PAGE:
Featured Story

Anti-Daughter

By Matthew McHugh

I owe my life to antimatter.

Specifically, to an experimental antiproton therapy that eliminated an inoperable glioblastoma when I was eight months old. You wrote in your journal that without that treatment, I wouldn’t be alive. But I wouldn’t be without you and Mom, either. Now that you’re in a coffin, being wheeled up the aisle of St. Agnes, I can’t tell you that I know that. I never could. But I want you to know I know.

And not just conceived, but clothed and fed and kept warm and protected from people upset by my autism.

The first time I heard that word was in the office of Gurdeep S. Vrathi, MD. His fingers were thick, shiny silver stethoscope cold on my belly, fish tank in the corner filled with blue-green marbles like little Earths. You and Dr. Vrathi talked. Mom cried. I tapped her hand to try to tell her it was OK. Nurse Jimmy gave me a red sucker twisted in wax paper. There were cartoons on the paper.

“My daughter has Autism,” you would say. I thought it was the name for the stuffed rabbit I carried around. 

When I got my first tablet, I looked it up. The DSM-V said it was persistent deficits in social communication and interaction across multiple contexts, but the word just means “self.” Like how “automobile” means self-moving or “autodidactic” means self-taught. Mom said people would say I was retarded. You got angry at that word and yelled. The TV was on, and the words on screen reflected on the glass coffee table where a reflection from the bookcase already was. It made me think about shadow puppets, shapes you made for others to help them think about what you’re thinking. Words are like that. I tapped your leg to try to show you. You gave me Cheerios and green apple slices. They’re still my favorite.

You wrote three papers saying the antiproton therapy was completely safe (Funding Disclosure: Grants provided by BaryonLabs and the National Cancer Research Network) but in your personal journal you wrote you were never free of the fear that, in pushing for the therapy, you robbed me of the world.

You never showed me your journal, but I watched you type on your computer. On my tablet, I went to Settings > Wireless > \[Esc] \[Esc] > root: > LAN > Documents > personal > login:am_schiller password:@rchimedes-p_bar (same as your bank) and found it. I like reading what you wrote, though I was sad to read Mom died six years ago.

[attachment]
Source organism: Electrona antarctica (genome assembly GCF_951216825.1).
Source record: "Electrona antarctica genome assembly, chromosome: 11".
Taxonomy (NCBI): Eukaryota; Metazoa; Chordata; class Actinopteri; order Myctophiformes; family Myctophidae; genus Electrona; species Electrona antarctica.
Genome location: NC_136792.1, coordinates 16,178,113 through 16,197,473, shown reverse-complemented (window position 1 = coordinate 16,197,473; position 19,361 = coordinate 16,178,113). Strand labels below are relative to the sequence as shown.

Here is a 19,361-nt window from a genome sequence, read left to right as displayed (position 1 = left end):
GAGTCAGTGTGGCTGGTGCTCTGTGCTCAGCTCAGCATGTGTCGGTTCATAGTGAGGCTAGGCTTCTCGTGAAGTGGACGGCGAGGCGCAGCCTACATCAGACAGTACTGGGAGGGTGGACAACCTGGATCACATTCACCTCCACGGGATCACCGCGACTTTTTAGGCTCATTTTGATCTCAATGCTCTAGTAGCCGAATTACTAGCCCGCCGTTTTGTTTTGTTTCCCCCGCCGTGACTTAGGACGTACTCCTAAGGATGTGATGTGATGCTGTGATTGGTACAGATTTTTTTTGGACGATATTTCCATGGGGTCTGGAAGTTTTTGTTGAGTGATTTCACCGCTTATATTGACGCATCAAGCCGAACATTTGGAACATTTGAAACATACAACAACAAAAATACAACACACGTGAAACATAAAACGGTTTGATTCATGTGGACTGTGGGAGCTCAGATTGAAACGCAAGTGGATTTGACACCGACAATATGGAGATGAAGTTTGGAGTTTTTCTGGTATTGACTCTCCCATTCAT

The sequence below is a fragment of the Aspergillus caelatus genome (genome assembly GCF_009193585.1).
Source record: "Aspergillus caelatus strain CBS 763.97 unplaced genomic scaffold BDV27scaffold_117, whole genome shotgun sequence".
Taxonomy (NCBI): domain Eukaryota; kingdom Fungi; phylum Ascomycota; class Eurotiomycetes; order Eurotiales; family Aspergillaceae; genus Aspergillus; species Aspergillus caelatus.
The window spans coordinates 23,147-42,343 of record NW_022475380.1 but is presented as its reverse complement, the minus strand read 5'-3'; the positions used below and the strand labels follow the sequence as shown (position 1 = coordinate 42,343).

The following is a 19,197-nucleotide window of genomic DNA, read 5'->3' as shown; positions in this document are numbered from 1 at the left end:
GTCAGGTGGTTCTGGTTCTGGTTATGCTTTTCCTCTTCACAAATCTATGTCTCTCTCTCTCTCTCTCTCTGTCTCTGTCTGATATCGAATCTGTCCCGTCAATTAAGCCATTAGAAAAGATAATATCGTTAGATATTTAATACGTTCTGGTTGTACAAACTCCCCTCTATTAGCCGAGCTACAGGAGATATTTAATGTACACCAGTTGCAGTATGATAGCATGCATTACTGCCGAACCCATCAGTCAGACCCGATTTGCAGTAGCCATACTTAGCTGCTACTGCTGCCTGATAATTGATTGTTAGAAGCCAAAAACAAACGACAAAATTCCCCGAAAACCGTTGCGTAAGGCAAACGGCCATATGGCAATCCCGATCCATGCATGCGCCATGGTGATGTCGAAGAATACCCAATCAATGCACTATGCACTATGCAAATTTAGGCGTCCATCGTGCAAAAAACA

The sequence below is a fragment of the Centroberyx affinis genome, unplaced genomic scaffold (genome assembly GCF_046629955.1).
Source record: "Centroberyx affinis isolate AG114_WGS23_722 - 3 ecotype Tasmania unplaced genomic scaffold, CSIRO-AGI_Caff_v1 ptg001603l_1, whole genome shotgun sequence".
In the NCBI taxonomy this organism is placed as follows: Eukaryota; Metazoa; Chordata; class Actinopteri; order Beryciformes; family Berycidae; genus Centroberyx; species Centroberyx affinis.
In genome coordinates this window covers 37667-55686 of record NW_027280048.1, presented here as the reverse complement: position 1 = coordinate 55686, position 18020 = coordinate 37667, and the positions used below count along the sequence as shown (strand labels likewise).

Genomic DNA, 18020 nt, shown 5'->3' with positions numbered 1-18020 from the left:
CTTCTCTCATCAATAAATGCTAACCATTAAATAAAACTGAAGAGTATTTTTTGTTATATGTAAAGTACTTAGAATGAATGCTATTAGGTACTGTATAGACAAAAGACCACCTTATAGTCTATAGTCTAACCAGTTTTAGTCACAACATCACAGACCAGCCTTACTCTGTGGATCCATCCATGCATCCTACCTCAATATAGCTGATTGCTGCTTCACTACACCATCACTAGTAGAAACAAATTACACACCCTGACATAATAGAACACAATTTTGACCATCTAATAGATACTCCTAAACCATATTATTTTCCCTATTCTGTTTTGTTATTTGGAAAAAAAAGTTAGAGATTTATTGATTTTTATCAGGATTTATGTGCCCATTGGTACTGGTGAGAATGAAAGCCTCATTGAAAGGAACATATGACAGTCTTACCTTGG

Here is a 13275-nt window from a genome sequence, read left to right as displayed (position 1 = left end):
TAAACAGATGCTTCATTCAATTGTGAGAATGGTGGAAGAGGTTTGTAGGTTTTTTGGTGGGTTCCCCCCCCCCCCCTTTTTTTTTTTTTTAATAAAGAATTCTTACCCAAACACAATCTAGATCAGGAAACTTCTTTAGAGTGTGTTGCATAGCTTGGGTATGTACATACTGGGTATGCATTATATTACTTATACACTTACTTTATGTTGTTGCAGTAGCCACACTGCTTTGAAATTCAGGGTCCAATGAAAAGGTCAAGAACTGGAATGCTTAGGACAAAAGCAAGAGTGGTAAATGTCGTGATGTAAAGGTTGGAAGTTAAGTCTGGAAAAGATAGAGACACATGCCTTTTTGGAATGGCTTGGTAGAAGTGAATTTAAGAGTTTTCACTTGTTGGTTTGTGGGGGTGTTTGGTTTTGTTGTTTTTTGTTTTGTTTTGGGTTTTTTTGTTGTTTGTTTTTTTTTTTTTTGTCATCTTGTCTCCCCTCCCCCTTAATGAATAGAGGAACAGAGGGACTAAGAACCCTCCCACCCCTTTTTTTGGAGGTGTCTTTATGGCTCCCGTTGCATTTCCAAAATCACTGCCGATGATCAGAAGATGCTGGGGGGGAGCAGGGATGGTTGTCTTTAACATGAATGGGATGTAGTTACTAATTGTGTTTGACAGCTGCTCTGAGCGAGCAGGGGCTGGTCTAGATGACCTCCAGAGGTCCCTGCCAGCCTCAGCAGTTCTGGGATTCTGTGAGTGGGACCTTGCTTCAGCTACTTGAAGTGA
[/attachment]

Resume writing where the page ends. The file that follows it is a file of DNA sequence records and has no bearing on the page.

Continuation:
I remember her casket was bright copper like a new penny with silver handles, cross on top with Jesus with his eyes closed. Mom gave me baths with bubbles, and I would clap and make the bubbles explode into fireworks. She would sing “Sing a Rainbow” in my room at night when it was dark except for the Moon through my window. I would tilt my head and the Moon would follow me, moving back and forth behind tree branches. White light contains the entire spectrum, and as Mom sang the color words, I could see each one in the moonlight. It was beautiful.

Your casket is different from Mom’s. It’s gray with silver handles, no Jesus. But I understand it means you’re dead. When you were still alive, when you found out you were sick, you sent me to live with Aunt Alice. In your journal, you wrote you worried about what would happen to me, and never stopped blaming yourself. I want to tell you two important things. First, I’m OK. And second, your antiproton therapy caused my autism.

When I was a baby, you put antimatter in my head and made me the opposite of regular people. You didn’t steal the world from me. You gave me one most people don’t see.

I read about it. Antiprotons are like regular protons, but opposite in charge and spin. They’re a kind of antimatter, which existed at the Big Bang but is now rare in the universe. When I was a baby, you put antimatter in my head and made me the opposite of regular people. You didn’t steal the world from me. You gave me one most people don’t see.

At your funeral, I was reading your journal on my tablet. It started to rain a little and made droplets on my screen. They magnified the black letters into bubbles of e’s and m’s, and made rainbow pearls on the white screen. And I thought everything was there, your thoughts in black and white, every color of the rainbow underneath. All you have to do is look close. I tried to show Aunt Alice, but she just patted my hand and shushed me. I patted her hand to tell her I was OK.

I read in your diary I’ll be 22 years old by the time you die. I will live for 73.69 years—more if I move to Singapore or Monaco—so I have a lot of time left. Father McDonnell said we will all be reunited someday. That’s true. Before the Big Bang, all mass and energy, all matter and antimatter, existed in a singularity and will do so again after the Big Crunch (I read it in one of your textbooks). Maybe then I’ll be able to tell you and Mom what I see in a way that’s better than just shadow-puppet words.

But, really, we are together. I have your words. I have Mom’s songs. I see rows of gravestones lined up, and I know we are all just subatomic particles, aligned into different patterns, until something rearranges us. I want to tell Aunt Alice, but I know she won’t understand. I pat her hand and hum “Sing a Rainbow.”

Outside the car window the Moon is following me.

The Moon is following me, Dad!

I know it’s just a parallax illusion created by the proximity of the trees and the distance of the Moon, but it’s still beautiful.

Everything is if you look close enough.


Matt McHugh

Matt McHugh was born in suburban Pennsylvania and attended LaSalle University in Philadelphia. After a few years as a Manhattanite, he currently calls New Jersey home. His website is mattmchugh.com.

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